Spinning Pitches and Throwing Curves – Bad PR Terms

Spinning Pitches and Throwing Curves - Bad PR Terms

Over the last several weeks I cannot tell you how many times we have iterated that PR is not advertising. Terminology is so indicative, insinuative and even symbolic. For PR professionals to adopt terms like “pitch” or “spin” is foolishness. Anyone old enough to watch a TV show identifies these terms with door to door salesmen. Public relations is not about “selling”, it is about “telling”.

Look at it this way, if your firm is forced into a situation where it will have to “spin” a story rather then simply telling it, who is going to win out in the end? No one! The company relying on your ability to essentially lie, will lose those customers as soon as they find out the flaw or irregularity that was being sugar coated or downright lied about. This is a fact.

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In a recent blog post on The PR News Blog, Dianne Schwartz iterated the crux of this idea better than I ever could. In talking about a recent damage control effort for AIG, and as far as that company’s role in dealing with these issues, she said:

The best PR can do is answer questions, manage what’s left of AIG’s reputation, and help repair its image during its supposed recovery.

There it is in black and white as the saying goes. Communicating is what PR companies do above all else, this is what we are paid to do. Sure, we need to know maintain any number of tools and skills to do so properly, but this is what we are paid to do. We are paid to give advice on how to communicate to the public – period. This may seem like menial work for demeaning to the profession to some, but anyone who knows how difficult it is to communicate “properly” to a disparate public, knows the true inherent value. Good PR is like having a good translator, or someone to relay a message when the phone is out. It is crucial to relay ideas and messages, even personality so that it is exactly understood and accepted.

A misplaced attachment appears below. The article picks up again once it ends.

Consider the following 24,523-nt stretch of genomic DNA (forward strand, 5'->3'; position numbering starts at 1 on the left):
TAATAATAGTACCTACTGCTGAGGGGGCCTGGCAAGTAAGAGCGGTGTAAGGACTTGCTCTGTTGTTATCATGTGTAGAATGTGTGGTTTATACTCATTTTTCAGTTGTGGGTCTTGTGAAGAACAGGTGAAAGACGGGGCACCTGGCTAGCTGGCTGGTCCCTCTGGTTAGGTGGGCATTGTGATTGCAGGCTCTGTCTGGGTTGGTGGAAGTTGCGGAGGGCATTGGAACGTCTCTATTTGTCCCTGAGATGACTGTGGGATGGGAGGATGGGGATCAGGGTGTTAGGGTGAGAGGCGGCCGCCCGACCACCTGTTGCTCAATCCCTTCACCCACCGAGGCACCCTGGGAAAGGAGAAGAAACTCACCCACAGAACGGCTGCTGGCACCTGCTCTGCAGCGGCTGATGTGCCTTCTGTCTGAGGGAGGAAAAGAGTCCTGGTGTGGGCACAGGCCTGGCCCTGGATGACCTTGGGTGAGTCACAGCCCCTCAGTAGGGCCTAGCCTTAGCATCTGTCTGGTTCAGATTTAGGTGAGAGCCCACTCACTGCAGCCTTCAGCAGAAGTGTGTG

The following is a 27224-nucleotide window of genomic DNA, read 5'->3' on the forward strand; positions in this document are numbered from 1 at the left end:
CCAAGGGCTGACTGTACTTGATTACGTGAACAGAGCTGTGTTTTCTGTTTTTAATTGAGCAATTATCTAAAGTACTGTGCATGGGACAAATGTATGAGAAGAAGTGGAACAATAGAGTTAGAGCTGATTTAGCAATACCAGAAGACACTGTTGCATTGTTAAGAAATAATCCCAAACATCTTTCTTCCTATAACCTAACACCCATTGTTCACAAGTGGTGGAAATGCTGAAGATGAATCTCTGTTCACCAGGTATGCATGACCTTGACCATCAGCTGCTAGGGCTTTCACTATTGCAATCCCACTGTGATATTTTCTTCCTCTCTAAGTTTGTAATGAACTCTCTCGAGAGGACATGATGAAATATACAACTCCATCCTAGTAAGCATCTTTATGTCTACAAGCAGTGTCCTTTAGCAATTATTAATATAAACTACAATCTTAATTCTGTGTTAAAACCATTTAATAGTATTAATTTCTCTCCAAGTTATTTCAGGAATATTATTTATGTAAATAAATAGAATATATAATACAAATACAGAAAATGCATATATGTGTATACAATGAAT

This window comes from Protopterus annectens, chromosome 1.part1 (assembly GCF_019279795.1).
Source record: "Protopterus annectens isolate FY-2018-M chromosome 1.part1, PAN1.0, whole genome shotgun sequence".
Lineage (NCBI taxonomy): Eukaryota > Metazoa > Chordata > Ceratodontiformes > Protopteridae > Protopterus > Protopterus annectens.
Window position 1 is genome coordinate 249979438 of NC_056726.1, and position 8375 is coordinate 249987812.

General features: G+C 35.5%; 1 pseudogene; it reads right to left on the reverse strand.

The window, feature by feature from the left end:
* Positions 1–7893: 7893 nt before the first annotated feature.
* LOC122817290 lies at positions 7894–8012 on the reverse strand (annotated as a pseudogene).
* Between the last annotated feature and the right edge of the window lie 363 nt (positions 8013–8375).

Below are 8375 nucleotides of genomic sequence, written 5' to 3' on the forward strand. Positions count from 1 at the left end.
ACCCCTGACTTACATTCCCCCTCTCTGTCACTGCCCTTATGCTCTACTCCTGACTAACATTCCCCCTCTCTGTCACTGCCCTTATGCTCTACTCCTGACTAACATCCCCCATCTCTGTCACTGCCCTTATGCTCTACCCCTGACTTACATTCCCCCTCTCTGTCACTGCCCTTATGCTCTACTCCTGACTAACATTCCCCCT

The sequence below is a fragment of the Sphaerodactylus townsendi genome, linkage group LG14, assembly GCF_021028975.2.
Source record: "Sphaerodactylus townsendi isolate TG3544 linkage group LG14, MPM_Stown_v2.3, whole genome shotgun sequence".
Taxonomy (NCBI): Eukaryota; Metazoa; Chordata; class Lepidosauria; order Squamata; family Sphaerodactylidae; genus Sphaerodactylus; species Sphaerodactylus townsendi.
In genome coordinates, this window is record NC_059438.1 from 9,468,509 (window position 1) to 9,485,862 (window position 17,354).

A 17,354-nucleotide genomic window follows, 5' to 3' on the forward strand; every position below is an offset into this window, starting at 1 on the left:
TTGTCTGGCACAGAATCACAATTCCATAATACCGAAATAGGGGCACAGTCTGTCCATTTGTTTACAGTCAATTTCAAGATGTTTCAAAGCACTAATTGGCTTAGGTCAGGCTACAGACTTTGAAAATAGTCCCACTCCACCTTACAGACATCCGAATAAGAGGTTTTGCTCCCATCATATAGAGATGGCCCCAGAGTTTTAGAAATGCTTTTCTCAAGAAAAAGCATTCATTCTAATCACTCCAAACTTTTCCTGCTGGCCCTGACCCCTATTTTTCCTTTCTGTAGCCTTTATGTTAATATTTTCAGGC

Perhaps this is where the difficulty arises. PR has come to represent advertising for companies and individuals to a degree because of public perception of sometimes overzealous professionals past and present. I think it is somewhat natural to be biased about the people and friends we work for, so taking this to the extreme has caused many a calamity when the story does not reflect the actual truth. The situation is not helped by the fact that nearly everyone assumes a PR is just someone how builds things up. Here is a Wikipedia definition you might find both interesting and sad too.

Spin (public relations), a heavily biased portrayal of an event or situation

Another black and white slap in the face to modern PR professionals. We have become BS artists to many people, now if anyone wonders why some question the value of PR? I another interesting article describing a shift from advertising to PR with regard to marketing, Barbara K. Mednick of Concept Marketing Group makes some valid points. According to Mednick, PR has taken on some of the roles of advertising because of its relative low cost, effectiveness and other factors. Like any good BS, this article skillfully blends truth with fiction in just the right proportions. But, like anything else, there is wisdom even in good BS. (I do not advocate PR even being marketing).